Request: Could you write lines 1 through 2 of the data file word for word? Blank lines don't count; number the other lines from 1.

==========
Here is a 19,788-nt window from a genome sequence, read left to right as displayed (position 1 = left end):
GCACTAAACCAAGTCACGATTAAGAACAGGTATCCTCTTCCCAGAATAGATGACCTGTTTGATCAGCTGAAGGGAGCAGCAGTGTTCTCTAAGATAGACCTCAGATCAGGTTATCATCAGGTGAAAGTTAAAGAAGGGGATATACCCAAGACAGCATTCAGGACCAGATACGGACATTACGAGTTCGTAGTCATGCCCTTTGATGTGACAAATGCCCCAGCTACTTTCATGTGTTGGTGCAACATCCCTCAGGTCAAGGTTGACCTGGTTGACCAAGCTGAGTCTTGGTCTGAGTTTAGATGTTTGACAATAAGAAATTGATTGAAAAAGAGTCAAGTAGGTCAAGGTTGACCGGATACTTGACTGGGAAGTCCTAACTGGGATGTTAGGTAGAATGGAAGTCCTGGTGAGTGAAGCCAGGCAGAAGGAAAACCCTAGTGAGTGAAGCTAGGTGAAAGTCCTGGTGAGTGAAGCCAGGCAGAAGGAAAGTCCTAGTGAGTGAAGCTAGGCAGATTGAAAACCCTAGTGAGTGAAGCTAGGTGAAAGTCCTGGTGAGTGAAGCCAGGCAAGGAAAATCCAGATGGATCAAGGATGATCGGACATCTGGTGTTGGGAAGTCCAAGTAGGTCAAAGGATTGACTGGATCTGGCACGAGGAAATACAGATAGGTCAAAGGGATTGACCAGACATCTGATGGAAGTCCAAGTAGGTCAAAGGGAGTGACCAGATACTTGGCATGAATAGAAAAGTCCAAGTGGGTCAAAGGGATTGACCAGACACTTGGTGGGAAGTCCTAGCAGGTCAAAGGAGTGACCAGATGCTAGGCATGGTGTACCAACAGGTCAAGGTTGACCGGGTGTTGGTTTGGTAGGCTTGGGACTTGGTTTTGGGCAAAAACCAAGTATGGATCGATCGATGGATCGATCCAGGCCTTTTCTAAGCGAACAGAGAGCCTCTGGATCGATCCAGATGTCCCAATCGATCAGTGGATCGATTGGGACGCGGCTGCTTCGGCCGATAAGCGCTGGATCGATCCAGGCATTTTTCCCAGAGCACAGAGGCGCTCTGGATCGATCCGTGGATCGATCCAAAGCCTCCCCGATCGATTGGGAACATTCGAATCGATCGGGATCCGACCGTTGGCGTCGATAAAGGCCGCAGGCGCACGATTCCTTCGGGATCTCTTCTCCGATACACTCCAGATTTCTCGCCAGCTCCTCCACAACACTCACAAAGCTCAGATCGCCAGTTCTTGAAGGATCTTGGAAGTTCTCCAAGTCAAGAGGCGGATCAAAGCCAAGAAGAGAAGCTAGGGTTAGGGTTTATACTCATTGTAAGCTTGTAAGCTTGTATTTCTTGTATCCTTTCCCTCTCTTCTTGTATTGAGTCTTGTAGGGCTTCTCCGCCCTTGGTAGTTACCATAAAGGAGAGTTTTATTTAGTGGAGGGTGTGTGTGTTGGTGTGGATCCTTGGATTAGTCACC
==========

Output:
Here is a 19,788-nt window from a genome sequence, read left to right as displayed (position 1 = left end):
GCACTAAACCAAGTCACGATTAAGAACAGGTATCCTCTTCCCAGAATAGATGACCTGTTTGATCAGCTGAAGGGAGCAGCAGTGTTCTCTAAGATAGACCTCAGATCAGGTTATCATCAGGTGAAAGTTAAAGAAGGGGATATACCCAAGACAGCATTCAGGACCAGATACGGACATTACGAGTTCGTAGTCATGCCCTTTGATGTGACAAATGCCCCAGCTACTTTCATGTGTTGGTGCAACATCCCTCAGGTCAAGGTTGACCTGGTTGACCAAGCTGAGTCTTGGTCTGAGTTTAGATGTTTGACAATAAGAAATTGATTGAAAAAGAGTCAAGTAGGTCAAGGTTGACCGGATACTTGACTGGGAAGTCCTAACTGGGATGTTAGGTAGAATGGAAGTCCTGGTGAGTGAAGCCAGGCAGAAGGAAAACCCTAGTGAGTGAAGCTAGGTGAAAGTCCTGGTGAGTGAAGCCAGGCAGAAGGAAAGTCCTAGTGAGTGAAGCTAGGCAGATTGAAAACCCTAGTGAGTGAAGCTAGGTGAAAGTCCTGGTGAGTGAAGCCAGGCAAGGAAAATCCAGATGGATCAAGGATGATCGGACATCTGGTGTTGGGAAGTCCAAGTAGGTCAAAGGATTGACTGGATCTGGCACGAGGAAATACAGATAGGTCAAAGGGATTGACCAGACATCTGATGGAAGTCCAAGTAGGTCAAAGGGAGTGACCAGATACTTGGCATGAATAGAAAAGTCCAAGTGGGTCAAAGGGATTGACCAGACACTTGGTGGGAAGTCCTAGCAGGTCAAAGGAGTGACCAGATGCTAGGCATGGTGTACCAACAGGTCAAGGTTGACCGGGTGTTGGTTTGGTAGGCTTGGGACTTGGTTTTGGGCAAAAACCAAGTATGGATCGATCGATGGATCGATCCAGGCCTTTTCTAAGCGAACAGAGAGCCTCTGGATCGATCCAGATGTCCCAATCGATCAGTGGATCGATTGGGACGCGGCTGCTTCGGCCGATAAGCGCTGGATCGATCCAGGCATTTTTCCCAGAGCACAGAGGCGCTCTGGATCGATCCGTGGATCGATCCAAAGCCTCCCCGATCGATTGGGAACATTCGAATCGATCGGGATCCGACCGTTGGCGTCGATAAAGGCCGCAGGCGCACGATTCCTTCGGGATCTCTTCTCCGATACACTCCAGATTTCTCGCCAGCTCCTCCACAACACTCACAAAGCTCAGATCGCCAGTTCTTGAAGGATCTTGGAAGTTCTCCAAGTCAAGAGGCGGATCAAAGCCAAGAAGAGAAGCTAGGGTTAGGGTTTATACTCATTGTAAGCTTGTAAGCTTGTATTTCTTGTATCCTTTCCCTCTCTTCTTGTATTGAGTCTTGTAGGGCTTCTCCGCCCTTGGTAGTTACCATAAAGGAGAGTTTTATTTAGTGGAGGGTGTGTGTGTTGGTGTGGATCCTTGGATTAGTCACC